Medicare Part B premium will fall in 2023
Medicare officials announced today that the standard Part B premium will decline next year by $5.20, to 164.90. That will be welcome news for retirees - especially those looking forward to a large Social Security cost-of-living adjustment (COLA), projected around 8.7%.
The Part B premium typically is deducted from monthly Social Security benefits. Over the past decade, premium increases have consumed most -or all - of any COLA. The decline in the Part B premium means that even more money will go into seniors’ pockets next year.
But it’s important to recognize that the drop essentially is a refund by Medicare for an inadvertent overcharge on the Part B premium this year. This stemmed from the circumstances surrounding Aduhelm, the controversial, and very expensive, drug for treating Alzheimer’s.
Aduhelm was approved for use by the Food and Drug Administration in June 2021 despite objections from the agency’s own scientific advisory panel. The drug initially was to carry a sky-high price tag of $56,000 per patient annually — a figure that the drug’s maker, Biogen, later reduced to $28,800.
Since Aduhelm is administered in outpatient settings, the cost would be borne by Part B, not Part D. Medicare officials factored in anticipated Aduhelm costs when the agency announced a 14.5 percent increase in the standard Medicare Part B premium for 2022, to $170.10 per month.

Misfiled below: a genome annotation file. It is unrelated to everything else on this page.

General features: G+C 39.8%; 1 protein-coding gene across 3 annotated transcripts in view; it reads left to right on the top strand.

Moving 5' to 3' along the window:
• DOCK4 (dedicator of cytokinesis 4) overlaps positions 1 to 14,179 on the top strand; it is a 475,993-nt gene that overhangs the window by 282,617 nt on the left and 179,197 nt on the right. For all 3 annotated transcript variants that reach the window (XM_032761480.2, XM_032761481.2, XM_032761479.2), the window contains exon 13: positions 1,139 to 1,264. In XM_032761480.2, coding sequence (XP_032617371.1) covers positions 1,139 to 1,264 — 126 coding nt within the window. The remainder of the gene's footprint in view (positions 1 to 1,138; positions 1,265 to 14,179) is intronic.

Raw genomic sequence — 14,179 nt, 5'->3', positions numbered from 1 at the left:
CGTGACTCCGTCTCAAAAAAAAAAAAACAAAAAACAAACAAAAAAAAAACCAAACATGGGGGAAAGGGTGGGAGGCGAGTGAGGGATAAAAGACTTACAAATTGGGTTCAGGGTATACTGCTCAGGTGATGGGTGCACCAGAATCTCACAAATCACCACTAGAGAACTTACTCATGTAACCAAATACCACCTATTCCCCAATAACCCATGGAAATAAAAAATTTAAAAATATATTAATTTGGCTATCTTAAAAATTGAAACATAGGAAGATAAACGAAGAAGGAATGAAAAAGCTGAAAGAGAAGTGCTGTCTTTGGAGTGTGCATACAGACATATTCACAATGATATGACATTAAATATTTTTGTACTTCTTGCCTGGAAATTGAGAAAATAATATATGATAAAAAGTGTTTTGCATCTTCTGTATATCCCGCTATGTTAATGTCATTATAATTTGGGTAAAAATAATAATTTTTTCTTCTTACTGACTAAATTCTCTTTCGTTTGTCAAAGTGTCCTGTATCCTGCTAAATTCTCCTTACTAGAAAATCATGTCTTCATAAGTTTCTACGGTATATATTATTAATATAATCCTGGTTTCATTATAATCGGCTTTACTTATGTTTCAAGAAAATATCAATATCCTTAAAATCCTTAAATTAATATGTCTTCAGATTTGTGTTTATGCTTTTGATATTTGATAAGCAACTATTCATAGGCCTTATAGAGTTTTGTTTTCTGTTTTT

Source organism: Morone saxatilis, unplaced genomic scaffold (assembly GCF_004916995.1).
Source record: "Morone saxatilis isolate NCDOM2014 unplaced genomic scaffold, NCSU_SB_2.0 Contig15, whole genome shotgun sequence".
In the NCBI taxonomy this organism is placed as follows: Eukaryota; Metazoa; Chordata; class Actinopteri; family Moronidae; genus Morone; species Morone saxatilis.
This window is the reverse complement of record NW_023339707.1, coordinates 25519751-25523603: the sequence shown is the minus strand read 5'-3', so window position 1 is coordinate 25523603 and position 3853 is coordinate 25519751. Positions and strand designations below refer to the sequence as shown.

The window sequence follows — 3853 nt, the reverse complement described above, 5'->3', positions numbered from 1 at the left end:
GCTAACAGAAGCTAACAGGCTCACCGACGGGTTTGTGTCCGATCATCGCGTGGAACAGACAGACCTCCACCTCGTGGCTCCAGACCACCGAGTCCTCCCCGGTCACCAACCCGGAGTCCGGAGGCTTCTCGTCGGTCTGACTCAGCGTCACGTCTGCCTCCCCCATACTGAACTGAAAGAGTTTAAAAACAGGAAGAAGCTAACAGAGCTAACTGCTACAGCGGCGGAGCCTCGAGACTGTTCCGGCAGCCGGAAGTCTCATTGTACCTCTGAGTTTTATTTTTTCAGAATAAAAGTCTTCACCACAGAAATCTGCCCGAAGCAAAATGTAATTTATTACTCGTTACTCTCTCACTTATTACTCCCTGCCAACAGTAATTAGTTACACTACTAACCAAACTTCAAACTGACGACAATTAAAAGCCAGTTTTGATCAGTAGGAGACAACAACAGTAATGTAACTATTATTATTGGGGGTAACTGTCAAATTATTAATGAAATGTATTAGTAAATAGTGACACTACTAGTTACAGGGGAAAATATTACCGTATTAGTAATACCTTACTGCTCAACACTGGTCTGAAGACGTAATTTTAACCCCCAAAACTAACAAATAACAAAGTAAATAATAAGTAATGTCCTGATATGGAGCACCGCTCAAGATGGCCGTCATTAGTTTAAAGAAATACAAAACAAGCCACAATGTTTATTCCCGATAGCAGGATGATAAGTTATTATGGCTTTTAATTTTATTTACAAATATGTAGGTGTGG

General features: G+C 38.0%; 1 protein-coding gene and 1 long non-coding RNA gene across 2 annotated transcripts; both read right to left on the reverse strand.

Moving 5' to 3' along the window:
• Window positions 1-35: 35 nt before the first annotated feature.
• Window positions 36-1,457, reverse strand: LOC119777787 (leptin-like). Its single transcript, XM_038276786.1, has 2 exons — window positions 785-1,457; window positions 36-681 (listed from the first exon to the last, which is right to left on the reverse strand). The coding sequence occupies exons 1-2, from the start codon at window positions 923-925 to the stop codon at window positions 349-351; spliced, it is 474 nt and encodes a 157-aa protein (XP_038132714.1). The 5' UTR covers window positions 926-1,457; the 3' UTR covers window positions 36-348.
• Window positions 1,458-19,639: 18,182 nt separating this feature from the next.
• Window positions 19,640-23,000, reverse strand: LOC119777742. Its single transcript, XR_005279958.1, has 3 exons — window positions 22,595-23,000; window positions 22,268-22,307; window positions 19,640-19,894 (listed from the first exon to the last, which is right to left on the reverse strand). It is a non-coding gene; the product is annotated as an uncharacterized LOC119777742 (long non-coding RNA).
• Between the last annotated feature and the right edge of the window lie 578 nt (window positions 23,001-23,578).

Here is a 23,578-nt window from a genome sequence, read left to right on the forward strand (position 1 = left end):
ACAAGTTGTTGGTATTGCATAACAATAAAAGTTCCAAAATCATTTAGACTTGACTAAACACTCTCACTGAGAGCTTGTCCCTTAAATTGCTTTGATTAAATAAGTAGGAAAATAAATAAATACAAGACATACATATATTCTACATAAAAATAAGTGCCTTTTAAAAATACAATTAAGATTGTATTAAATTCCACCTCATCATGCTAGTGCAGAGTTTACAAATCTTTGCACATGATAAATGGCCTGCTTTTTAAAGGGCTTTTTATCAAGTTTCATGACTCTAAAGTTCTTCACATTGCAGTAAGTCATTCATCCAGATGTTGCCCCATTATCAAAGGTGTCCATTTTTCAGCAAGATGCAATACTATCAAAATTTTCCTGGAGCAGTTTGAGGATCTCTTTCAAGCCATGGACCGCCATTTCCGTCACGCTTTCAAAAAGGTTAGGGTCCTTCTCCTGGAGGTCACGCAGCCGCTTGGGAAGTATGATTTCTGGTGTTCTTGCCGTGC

Medicare ultimately decided to sharply limit coverage of Aduhelm — but let stand the large Part B increase, citing administrative hurdles to a mid-year rebate. The lower Part B premium essentially refunds that overcharge.
The annual deductible for Medicare Part B beneficiaries also will fall in 2023 by $7, to $226
No such luck in Part A - the inpatient hospital deductible and coinsurance costs will rise next year, according to a Medicare announcement on 2023 premiums. If you are affected by the Income-Related Monthly Adjusted Amounts, you’ll find the new 2023 brackets in the same announcement.
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